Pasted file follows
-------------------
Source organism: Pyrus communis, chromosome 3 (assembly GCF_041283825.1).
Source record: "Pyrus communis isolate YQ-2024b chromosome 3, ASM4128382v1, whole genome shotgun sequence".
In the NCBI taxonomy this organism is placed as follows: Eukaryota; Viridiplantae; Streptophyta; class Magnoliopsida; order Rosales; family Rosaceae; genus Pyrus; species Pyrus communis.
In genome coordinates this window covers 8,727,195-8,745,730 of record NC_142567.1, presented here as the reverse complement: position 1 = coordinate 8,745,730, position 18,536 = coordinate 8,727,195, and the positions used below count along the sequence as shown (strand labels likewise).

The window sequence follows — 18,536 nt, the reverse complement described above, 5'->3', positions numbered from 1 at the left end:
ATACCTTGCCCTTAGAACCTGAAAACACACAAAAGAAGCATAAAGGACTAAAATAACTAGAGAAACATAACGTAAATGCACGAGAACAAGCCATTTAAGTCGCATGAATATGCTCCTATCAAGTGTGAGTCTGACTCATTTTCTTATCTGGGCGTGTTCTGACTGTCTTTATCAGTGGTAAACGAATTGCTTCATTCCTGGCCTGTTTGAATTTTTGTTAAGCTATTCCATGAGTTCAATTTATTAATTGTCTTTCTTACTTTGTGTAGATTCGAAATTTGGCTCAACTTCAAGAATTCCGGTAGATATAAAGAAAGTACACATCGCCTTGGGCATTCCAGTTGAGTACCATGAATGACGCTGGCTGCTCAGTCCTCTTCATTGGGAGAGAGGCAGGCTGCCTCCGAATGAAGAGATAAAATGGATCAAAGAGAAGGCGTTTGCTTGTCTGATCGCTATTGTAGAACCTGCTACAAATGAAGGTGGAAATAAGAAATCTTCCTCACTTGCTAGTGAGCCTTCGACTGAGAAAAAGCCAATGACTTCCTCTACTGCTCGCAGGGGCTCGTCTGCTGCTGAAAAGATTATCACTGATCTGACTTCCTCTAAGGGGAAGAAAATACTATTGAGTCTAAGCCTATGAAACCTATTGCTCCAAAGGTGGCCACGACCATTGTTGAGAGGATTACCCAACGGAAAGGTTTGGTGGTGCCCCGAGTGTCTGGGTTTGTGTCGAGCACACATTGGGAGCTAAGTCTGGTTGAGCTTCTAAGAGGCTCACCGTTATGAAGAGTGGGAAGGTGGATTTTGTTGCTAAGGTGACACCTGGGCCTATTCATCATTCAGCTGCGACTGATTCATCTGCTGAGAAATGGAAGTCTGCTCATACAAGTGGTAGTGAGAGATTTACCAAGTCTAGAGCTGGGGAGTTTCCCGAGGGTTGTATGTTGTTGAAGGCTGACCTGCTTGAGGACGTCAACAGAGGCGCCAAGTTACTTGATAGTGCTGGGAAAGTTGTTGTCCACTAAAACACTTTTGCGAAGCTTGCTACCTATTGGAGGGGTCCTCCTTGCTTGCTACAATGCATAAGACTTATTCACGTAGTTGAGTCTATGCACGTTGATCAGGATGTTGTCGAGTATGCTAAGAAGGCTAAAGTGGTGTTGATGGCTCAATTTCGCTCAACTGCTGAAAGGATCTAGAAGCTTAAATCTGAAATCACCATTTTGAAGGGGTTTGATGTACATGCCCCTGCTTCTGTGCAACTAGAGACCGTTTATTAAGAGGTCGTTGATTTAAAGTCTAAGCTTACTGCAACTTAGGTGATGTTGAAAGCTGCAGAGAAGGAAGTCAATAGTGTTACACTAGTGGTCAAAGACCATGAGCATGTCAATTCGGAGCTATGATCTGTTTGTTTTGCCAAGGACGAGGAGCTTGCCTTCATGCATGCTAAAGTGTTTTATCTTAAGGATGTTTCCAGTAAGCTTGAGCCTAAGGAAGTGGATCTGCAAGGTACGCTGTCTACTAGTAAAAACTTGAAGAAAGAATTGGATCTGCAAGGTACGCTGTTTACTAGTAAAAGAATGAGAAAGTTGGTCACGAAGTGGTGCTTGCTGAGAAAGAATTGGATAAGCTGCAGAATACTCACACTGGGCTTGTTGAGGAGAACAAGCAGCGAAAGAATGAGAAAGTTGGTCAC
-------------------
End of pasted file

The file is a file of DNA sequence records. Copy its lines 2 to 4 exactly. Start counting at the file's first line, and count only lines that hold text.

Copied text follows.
Source record: "Pyrus communis isolate YQ-2024b chromosome 3, ASM4128382v1, whole genome shotgun sequence".
In the NCBI taxonomy this organism is placed as follows: Eukaryota; Viridiplantae; Streptophyta; class Magnoliopsida; order Rosales; family Rosaceae; genus Pyrus; species Pyrus communis.
In genome coordinates this window covers 8,727,195-8,745,730 of record NC_142567.1, presented here as the reverse complement: position 1 = coordinate 8,745,730, position 18,536 = coordinate 8,727,195, and the positions used below count along the sequence as shown (strand labels likewise).